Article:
Old Comics: Blue Circle Comics #2

beat-default

The insides are even better.

Old Comics Time: Danger Man

beat-default

They don’t make ‘em like this any more.

"I can see the whole bank account and there's no money in it!" — Lichtenstein piece expected to fetch $35 mil

beat-default

An iconic — and, they say, ironic — Roy Lichetnstein painting based on a drawing by William Overgard is expected to sell for $35-45 million at a Christie’s auction. In 1988 the painting sold for $2.1 million, but a recent Lichtenstein sale for $42.6 million suggest the market for his work has expanded a bit more. The painting has been shown at the Guggenheim Museum of Art, the Whitney Museum of American Art and the Metropolitan Museum of Art.

Is Robin an idiot?

beat-default

Chris Illuminati at TheFW marshals the evidence, and it is quite compelling.

Comics are awesome

beat-default

What makes a great comic book cover? We think it has to do with hats blowing off.

Will DC reboot Vypto?

beat-default

I would read the hell out of this comic.

Comics, Crisis and You: A Disrespectful Guide to Comics Events

beat-default

Flashpoint is going to end in new #1 issues across the board and new origin issues for everyone, that much is clear. Will it be the earth shattering annihilation of Crisis on Infinite Earths, or the long-forgotten supposed reboot of Zero Hour?

Groovy old comics alert: Sexton Blake by Graham Coton

beat-default

Tweet Via Yesterday’s Papers, aging goodness from Knockout.

What is the mystery of… SILVER

beat-default

That’s the original from “Silver #22″ but the reimagining by Robert Goodin is even more disturbing — please click on the link to enjoy!

But we couldn’t help wondering…what is this “Silver”? An early comic by Jim Woodring or Hans Rickheit? The work of an unknown cousin to Fletcher Hanks? Or a spin-off from KRAMERS ERGOT? Surely only the fecund imaginations of a contemporary indie cartoonist could imagine a calfskin giving birth to an Indian, face first, through a large vagina in its throat. Right?

Spotted From The Watchtower

beat-default

TweetAs The Beatrix, on vacation up country, deals with the new server and its delusion that it’s an electronic bulletin board from 1982, I am performing caretaker duties here at Stately Beat Manor. So, some links… Over at The Comics Journal, Tom Crippen posts two reprints of Gahan Wilson’s Nuts comic strip, which originally ran […]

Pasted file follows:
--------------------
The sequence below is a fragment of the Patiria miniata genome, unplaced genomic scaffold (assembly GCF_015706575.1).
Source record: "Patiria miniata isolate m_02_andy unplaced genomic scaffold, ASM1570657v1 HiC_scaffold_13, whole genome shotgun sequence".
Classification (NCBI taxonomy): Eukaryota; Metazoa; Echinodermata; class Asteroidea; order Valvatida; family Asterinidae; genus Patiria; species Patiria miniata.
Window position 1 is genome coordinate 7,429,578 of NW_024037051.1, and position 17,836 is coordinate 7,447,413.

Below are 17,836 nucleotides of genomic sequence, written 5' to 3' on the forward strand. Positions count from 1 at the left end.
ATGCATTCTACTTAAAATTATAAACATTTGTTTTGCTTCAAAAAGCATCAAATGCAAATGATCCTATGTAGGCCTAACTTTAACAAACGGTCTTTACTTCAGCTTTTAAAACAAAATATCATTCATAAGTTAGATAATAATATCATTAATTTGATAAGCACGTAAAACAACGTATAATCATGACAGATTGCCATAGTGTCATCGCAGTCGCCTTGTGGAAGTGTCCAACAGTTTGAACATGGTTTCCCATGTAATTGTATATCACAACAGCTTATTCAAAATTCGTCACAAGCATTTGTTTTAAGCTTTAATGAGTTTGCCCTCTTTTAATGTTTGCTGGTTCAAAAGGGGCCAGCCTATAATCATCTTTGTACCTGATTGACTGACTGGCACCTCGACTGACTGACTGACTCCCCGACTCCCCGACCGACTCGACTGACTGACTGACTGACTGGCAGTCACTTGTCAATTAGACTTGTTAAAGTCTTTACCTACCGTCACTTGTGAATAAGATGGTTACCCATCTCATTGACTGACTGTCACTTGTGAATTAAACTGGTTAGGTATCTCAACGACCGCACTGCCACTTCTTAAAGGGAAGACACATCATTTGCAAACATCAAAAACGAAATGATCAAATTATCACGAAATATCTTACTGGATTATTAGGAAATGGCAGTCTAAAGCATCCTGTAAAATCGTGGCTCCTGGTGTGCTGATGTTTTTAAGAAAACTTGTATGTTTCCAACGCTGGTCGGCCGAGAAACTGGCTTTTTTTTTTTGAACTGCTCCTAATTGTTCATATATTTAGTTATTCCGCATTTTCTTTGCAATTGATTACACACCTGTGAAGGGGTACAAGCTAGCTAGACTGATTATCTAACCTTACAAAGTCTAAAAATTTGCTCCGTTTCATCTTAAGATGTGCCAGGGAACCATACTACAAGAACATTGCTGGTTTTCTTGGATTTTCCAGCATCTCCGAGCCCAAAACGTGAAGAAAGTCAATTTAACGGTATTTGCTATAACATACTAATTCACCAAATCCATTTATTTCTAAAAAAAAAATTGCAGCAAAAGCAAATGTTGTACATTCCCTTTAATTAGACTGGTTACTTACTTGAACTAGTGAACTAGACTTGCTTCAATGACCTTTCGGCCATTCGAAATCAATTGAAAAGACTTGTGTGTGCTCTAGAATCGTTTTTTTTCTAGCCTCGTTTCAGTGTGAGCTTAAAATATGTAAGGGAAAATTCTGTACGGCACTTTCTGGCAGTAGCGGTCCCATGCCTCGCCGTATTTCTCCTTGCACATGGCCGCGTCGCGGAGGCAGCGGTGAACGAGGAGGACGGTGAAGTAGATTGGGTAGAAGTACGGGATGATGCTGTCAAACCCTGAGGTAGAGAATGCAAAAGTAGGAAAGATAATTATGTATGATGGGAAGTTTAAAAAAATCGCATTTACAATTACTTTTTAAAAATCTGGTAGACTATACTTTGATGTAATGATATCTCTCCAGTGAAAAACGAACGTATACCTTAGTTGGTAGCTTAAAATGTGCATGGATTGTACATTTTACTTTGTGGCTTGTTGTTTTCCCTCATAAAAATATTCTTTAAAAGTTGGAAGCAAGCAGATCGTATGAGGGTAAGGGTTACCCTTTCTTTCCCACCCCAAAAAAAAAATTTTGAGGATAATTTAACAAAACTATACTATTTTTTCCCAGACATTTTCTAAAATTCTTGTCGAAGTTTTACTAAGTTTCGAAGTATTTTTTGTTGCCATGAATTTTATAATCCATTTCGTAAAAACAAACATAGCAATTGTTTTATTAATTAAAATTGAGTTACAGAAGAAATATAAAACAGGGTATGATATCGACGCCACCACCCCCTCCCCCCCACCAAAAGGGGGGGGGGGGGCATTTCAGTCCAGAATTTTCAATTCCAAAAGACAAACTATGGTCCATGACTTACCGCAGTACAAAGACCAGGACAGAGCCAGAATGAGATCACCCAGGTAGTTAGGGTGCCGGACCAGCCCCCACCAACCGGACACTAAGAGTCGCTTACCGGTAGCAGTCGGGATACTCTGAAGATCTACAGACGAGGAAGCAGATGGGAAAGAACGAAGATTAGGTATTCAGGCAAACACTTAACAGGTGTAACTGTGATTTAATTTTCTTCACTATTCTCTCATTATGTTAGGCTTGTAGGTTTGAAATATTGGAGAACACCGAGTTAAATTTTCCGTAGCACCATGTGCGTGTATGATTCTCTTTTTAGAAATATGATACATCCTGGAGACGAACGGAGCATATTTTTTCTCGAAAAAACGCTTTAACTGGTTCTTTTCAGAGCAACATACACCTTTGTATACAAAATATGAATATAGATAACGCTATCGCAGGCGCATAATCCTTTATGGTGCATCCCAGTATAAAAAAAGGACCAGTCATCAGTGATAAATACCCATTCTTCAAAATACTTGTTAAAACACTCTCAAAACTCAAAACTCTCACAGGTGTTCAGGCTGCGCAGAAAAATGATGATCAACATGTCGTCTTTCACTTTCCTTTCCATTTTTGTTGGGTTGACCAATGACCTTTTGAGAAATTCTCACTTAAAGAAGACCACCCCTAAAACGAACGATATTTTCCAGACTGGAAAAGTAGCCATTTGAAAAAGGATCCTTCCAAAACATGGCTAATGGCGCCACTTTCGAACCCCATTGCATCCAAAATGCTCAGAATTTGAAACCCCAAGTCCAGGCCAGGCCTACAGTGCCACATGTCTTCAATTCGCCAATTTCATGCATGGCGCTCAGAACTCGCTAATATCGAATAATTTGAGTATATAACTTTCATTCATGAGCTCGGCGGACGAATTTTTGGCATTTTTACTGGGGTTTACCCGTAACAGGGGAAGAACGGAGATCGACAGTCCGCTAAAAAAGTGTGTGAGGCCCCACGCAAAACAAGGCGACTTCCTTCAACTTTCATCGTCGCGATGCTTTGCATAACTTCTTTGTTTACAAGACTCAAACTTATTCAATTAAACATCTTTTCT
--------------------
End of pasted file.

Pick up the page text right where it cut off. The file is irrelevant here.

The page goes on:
It's funnier when Superman does it

beat-default

Via

The birth of irony

beat-default

If this cover to FOUR COLOR No. 423, September 1952 were published today it would totally be hipsteriffic.

Nice Art: Art of the Panel: DC

beat-default

Case of the Explosive Vegetables!
John Broome, Carmine Infantino and Murphy Anderson
THE FLASH #152; May, 1965

Atlas is back, debuts at NYCC

beat-default

Can an old-fashioned comic book company that lasted about a year in the newsstand era find happiness in the modern world of licensing and Hollywood exploitation? That’s what Stan Lee’s cousin (by marriage) is counting on, with the relaunch of Atlas Comics.

Atlas/Seaboard was founded by Martin Goodman, founder of the original Marvel/Atlas/Timely. After selling Marvel to the distributor Cadence, Goodman got back into the publishing game in 1974 with Atlas Comics, a short-lived but innovative outfit that offered art returns, profit sharing, and other ahead-of-their-times perks. However, it didn’t last long — by 1975, it was dead.

You Must See This: Johnny Canuck

beat-default

Via Superitch, an example of Canada’s WWII comics efforts, in the shape of a complete Johnny Canuck story.

We would give a lot to have a larger image of this cover, but alas, the internet has failed us. THAT’S how special Johnny Canuck is.

Always Appropriate: Felix the Cat

beat-default

Tweet Via Comic Book Bin, info on the new Felix the Cat: The Great Comic Book Tails from IDW, compiled by inexhaustible Craig Yoe.